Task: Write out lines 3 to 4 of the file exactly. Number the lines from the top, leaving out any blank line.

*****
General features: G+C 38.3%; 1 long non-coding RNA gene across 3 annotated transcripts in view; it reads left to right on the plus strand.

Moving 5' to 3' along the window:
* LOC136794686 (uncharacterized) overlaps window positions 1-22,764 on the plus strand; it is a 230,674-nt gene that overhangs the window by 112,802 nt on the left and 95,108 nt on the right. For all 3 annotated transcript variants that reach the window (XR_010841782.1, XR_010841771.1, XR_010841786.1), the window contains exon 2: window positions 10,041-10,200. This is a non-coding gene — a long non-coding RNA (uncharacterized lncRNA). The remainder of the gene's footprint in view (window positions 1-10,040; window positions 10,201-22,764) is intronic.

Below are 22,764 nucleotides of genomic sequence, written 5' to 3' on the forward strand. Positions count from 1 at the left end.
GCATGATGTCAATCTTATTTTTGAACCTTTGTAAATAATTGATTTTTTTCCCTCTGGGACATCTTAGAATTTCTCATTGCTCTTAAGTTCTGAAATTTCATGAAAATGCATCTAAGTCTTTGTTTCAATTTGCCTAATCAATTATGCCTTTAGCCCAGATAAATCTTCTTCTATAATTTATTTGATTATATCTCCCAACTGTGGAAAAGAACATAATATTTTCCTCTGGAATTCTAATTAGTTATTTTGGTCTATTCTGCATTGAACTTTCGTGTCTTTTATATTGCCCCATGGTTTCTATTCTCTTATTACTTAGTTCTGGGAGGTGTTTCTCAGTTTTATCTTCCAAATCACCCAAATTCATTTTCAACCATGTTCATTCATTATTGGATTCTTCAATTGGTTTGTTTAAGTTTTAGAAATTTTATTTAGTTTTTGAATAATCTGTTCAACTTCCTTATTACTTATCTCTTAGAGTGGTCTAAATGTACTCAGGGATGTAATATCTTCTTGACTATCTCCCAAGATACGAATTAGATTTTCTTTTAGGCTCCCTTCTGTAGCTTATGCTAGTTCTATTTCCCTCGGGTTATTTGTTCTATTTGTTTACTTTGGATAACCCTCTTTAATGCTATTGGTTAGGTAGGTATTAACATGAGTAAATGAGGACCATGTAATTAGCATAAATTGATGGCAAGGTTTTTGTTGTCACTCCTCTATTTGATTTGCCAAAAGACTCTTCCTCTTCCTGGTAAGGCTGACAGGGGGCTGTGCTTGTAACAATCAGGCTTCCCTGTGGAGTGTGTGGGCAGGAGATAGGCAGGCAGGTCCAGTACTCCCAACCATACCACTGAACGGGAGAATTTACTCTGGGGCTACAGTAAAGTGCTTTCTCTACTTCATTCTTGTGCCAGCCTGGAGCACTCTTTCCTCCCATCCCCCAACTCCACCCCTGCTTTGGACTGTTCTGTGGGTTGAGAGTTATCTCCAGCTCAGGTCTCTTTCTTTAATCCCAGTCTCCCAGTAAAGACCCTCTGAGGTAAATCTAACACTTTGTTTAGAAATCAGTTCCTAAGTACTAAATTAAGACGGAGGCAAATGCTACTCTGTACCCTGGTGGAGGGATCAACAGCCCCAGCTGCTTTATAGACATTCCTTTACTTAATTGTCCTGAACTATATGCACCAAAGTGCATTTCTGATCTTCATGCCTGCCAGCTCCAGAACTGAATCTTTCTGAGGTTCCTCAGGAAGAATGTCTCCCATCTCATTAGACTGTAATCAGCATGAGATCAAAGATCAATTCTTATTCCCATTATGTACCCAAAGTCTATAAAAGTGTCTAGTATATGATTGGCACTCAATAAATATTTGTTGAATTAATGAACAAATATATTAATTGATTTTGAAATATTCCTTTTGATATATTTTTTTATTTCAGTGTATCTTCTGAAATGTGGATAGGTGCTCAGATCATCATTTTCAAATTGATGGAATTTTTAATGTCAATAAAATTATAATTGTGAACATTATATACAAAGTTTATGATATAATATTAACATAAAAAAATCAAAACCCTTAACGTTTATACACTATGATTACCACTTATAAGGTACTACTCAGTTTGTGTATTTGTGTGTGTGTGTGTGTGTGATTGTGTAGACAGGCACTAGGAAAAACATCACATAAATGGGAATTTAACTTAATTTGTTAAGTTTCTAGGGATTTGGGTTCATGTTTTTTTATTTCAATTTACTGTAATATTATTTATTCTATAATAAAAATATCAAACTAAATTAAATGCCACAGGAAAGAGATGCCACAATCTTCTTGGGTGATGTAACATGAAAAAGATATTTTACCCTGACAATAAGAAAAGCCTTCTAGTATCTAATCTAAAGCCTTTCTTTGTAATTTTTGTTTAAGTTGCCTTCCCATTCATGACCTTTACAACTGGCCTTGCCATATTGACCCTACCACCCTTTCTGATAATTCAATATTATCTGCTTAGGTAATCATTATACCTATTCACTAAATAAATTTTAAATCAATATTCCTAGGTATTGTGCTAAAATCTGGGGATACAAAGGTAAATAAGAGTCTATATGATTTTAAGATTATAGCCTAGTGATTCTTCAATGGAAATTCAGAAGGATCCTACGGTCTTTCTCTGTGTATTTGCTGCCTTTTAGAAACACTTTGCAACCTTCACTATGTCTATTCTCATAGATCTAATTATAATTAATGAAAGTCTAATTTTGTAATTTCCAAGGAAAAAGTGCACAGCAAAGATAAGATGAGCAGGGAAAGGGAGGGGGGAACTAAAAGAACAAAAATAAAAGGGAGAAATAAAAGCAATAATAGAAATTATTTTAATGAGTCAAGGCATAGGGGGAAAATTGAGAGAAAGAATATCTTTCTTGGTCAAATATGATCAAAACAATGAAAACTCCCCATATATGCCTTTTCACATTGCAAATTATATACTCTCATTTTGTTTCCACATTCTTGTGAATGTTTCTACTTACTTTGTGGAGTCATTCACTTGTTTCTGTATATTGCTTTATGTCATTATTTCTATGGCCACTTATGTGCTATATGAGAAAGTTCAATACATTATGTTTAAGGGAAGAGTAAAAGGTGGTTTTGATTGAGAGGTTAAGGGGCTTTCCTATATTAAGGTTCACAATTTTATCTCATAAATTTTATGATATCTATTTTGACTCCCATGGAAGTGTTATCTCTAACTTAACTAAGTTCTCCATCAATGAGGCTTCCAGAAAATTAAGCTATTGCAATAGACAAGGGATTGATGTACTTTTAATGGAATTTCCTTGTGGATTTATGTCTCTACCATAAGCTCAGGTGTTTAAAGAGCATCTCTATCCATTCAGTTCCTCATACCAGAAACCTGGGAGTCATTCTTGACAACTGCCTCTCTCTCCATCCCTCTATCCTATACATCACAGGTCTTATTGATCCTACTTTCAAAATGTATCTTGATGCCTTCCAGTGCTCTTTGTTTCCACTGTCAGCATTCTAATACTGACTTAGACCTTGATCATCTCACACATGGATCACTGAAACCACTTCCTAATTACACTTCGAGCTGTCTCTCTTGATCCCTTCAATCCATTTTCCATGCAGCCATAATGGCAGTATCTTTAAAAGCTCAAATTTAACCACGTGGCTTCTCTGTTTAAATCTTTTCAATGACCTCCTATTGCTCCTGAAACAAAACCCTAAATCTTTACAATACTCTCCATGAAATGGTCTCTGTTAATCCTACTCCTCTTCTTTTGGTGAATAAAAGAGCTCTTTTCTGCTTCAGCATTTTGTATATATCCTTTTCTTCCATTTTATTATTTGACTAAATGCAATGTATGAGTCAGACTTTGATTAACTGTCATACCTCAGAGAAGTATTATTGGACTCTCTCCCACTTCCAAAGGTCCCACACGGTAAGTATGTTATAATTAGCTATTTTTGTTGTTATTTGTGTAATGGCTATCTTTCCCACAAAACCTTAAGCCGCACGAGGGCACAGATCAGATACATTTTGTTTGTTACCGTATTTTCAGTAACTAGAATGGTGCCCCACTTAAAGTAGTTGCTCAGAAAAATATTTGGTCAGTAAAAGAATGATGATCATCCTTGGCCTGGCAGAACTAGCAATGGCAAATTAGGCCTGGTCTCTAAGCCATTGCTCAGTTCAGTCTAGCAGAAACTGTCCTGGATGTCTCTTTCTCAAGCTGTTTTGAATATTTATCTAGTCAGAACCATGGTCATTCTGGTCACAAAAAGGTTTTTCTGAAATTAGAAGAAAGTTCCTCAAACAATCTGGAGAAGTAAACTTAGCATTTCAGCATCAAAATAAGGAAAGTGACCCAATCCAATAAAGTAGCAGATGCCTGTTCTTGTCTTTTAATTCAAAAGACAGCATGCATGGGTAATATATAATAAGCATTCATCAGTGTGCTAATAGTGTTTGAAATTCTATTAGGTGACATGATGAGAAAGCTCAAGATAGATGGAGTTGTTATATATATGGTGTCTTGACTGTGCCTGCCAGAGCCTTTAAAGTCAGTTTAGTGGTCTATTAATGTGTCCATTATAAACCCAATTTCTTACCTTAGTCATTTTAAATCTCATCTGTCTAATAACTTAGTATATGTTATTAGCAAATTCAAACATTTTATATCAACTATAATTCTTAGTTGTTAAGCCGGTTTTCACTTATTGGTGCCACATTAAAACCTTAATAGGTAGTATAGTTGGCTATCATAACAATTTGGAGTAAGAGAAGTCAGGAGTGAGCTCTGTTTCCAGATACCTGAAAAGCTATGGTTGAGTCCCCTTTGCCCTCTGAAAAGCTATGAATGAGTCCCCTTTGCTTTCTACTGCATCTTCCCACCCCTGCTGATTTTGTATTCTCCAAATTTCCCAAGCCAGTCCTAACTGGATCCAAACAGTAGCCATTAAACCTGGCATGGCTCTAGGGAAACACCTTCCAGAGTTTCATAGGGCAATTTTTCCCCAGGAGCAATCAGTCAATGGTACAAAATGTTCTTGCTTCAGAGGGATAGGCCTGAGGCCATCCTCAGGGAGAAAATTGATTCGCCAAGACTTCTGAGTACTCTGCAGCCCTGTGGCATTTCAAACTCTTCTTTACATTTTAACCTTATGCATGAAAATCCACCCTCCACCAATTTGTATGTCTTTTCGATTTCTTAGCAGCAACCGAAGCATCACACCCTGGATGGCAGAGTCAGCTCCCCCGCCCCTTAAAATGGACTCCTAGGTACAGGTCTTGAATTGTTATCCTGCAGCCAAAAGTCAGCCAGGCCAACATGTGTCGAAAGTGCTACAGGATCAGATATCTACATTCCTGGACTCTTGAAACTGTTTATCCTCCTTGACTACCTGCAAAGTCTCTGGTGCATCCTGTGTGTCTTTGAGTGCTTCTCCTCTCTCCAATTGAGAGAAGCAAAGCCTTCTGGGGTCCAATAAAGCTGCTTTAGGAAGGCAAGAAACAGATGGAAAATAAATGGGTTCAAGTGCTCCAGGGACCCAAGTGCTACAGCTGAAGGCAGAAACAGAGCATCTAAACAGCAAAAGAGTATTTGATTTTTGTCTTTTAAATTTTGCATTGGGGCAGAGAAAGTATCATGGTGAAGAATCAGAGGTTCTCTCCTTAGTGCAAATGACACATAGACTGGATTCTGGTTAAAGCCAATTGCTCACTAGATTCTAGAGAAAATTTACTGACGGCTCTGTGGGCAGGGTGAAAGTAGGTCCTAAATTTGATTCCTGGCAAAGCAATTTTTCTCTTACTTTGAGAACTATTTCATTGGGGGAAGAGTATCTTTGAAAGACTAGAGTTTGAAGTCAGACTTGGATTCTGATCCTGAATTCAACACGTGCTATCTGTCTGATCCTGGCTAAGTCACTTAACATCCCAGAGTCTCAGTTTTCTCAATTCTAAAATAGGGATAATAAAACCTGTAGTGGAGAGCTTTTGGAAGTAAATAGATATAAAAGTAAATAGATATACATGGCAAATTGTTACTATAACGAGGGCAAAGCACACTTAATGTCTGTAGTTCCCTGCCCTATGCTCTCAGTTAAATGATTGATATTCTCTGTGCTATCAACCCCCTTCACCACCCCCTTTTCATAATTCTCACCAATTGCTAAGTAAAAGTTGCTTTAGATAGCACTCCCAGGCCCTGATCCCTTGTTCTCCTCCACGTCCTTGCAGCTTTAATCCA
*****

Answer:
* LOC136794686 (uncharacterized) overlaps window positions 1-22,764 on the plus strand; it is a 230,674-nt gene that overhangs the window by 112,802 nt on the left and 95,108 nt on the right. For all 3 annotated transcript variants that reach the window (XR_010841782.1, XR_010841771.1, XR_010841786.1), the window contains exon 2: window positions 10,041-10,200. This is a non-coding gene — a long non-coding RNA (uncharacterized lncRNA). The remainder of the gene's footprint in view (window positions 1-10,040; window positions 10,201-22,764) is intronic.

Below are 22,764 nucleotides of genomic sequence, written 5' to 3' on the forward strand. Positions count from 1 at the left end.